Bookish Interview, Interview

Meet Freelance Illustrator Nicole Tealdeal

Meet Nicole Tealdeal

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I am a 26 year old teacher,  book-loving fangirl, and now a freelance illustrator. I’ve been drawing since I was a child, and digitally painting since I was a tween.  I use photoshop and a Wacom intuos to paint images from my favorite books and creators. I live in the country, and am astray cat a person. Meaning I snuck into my fair share of pastures to read and eat home-made buttermilk biscuits. I have two dog and a cat and spend what free time I have volunteering/fostering for my local Humane Society.

Social media links
https://twitter.com/tealideal
https://www.instagram.com/blogtealdeal/
https://blogtealdeal.tumblr.com/

 

The Interview

What was your very first illustration? Share with us about the illustrator part of you.

My first illustration, that I can recall, was a graphite drawing of a young  girl with a head-sized pearl leading a giant koi from the Sea.  I had just read the Old Man and the Sea.  I have always had a deep fear of catfish and carp. Giant things that lay in the mud ready to swallow up a young girl with her toes in the slime. (My love of monsters and jewelry has only grown.)

 

What was your first fandom illustration? Share with us about the fangirl part of you.

Oh lord, it was probably Sailor Moon? But, in as far as me spending any real time- I believe it was ACOTAR related. I’d never been a part of a book fandom before that and it was so active. I made it to thank a fanfic writer. I do that often.  I enjoy showering writers I appreciate with fanart ranging from doodles to full on illustrations. I deeply believe in thanking creatives, and in return I always find myself friends with at least a few writers.

 

When did you open your shop? How did you handle the nerves + business side of things?

My first shop was opened January of this year. At the urging of one of those fanfic writers who I had been plying with gifts.  Before then I hadn’t even considered taking commissions let alone selling anything. I’m quite new to all of this.  But, after I made a significant amount of sales at my society 6 shop, I decided to move to Inprnt because the profit margins on prints was significantly better.

I’m still figuring out the freelance business and initially charged far too little. Which is a mistake many artists make starting out. Joining with an online artist/book community helped me navigate how to approach commissions, rights, licensing, etc.

Most importantly to me, is that I have other sources of income that help me keep the freelance pursuit less pressured and more able to be directed my decision instead of desperation. Variety is the spice of my life.

 

Tell us about what an average (or maybe not so average) day of being a freelancer is like.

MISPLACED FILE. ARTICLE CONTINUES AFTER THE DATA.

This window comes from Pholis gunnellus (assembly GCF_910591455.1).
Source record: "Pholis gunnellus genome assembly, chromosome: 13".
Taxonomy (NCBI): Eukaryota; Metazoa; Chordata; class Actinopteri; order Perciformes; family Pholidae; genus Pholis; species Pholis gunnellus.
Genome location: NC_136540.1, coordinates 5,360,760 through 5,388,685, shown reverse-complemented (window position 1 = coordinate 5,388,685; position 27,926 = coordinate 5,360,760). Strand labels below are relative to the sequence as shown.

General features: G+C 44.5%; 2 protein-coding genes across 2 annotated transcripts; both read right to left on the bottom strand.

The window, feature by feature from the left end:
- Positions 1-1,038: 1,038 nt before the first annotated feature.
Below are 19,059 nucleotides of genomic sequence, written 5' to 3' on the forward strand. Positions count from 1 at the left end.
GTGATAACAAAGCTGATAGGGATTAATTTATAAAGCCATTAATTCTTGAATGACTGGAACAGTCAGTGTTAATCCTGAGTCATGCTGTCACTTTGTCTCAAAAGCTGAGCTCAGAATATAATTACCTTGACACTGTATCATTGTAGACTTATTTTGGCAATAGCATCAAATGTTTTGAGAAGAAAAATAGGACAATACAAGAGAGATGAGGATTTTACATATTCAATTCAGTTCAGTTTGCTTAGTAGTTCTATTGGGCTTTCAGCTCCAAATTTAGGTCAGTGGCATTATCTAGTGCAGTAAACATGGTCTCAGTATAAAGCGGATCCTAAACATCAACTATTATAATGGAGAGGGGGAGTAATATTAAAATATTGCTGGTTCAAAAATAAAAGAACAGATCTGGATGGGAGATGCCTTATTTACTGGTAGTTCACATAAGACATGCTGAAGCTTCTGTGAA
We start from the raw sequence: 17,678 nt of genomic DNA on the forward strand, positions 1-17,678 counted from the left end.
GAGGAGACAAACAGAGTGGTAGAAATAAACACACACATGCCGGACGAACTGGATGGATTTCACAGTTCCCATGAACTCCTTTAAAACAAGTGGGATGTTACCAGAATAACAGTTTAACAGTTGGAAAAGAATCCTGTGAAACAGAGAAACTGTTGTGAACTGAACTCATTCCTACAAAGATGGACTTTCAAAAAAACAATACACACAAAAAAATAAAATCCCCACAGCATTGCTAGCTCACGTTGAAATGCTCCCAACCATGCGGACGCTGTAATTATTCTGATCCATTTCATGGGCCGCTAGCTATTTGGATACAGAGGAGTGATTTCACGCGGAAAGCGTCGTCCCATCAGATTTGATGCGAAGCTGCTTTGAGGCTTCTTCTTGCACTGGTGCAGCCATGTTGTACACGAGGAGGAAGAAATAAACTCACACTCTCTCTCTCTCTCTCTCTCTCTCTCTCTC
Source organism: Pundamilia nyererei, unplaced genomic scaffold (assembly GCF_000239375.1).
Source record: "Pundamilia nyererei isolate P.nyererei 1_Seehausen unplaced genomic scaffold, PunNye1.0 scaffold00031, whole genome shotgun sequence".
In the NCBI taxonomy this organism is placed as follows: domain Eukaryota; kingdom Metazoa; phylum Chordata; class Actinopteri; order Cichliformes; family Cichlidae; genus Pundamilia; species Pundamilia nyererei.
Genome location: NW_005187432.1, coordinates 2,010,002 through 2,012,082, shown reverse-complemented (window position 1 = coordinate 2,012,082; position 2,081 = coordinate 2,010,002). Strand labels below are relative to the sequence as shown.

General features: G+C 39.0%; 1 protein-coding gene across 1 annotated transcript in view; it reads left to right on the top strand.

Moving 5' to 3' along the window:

First thing is walking dogs and answering emails with a strong bit of tea and my cellphone. Then I go to teach.  Something that brings me endless joy. When I get home, I play with the pups again and tidy the house. This helps me clean my head and get some physical activity in before freelance work.  I get some lunch and settle in for paintings and answering emails. I usually have an audiobook playing. This is usually a 3 hours working/ 1 hour walking the dogs/ taking a visual break schedule.  I find that Breaks let your brain do some back-burner processing. Plus my dogs are tempting as sin, and never fell to encourage me into our sunny yard.  I like keeping busy, but I need a turntable of things to rotate through, so I don’t stagnate.

I fangirl over your illustrations ever since I came across your Twitter! Any WIPs that you are able to share?

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What has been your favorite and least favorite experience so far since starting your freelancing and illustrating journeys?

Early on I was commissioned by one of my favorite authors, Rosamund Hodge, to do character portraits for one of her novels. That was hands-down one of the most surreal freelancing moments. One of my worst experiences was brought about by my own inexperience. I did not ask for payment up front and ended up working 8 hours on something that was never paid for. In those moments you feel quite foolish.

 

Is there anything else you’d like to share with the readers today?

Creative community is essential. I talk about pricing, hours/ work schedule, critique and books with my art friends. It’s very relieving and eye-opening.  Please find those in your orbit and unite.  By that I mean, don’t always be looking up at artists further in their careers.  Instead Pull your face down and lift your mutuals up who may very well be wrestling with the same problems as you.

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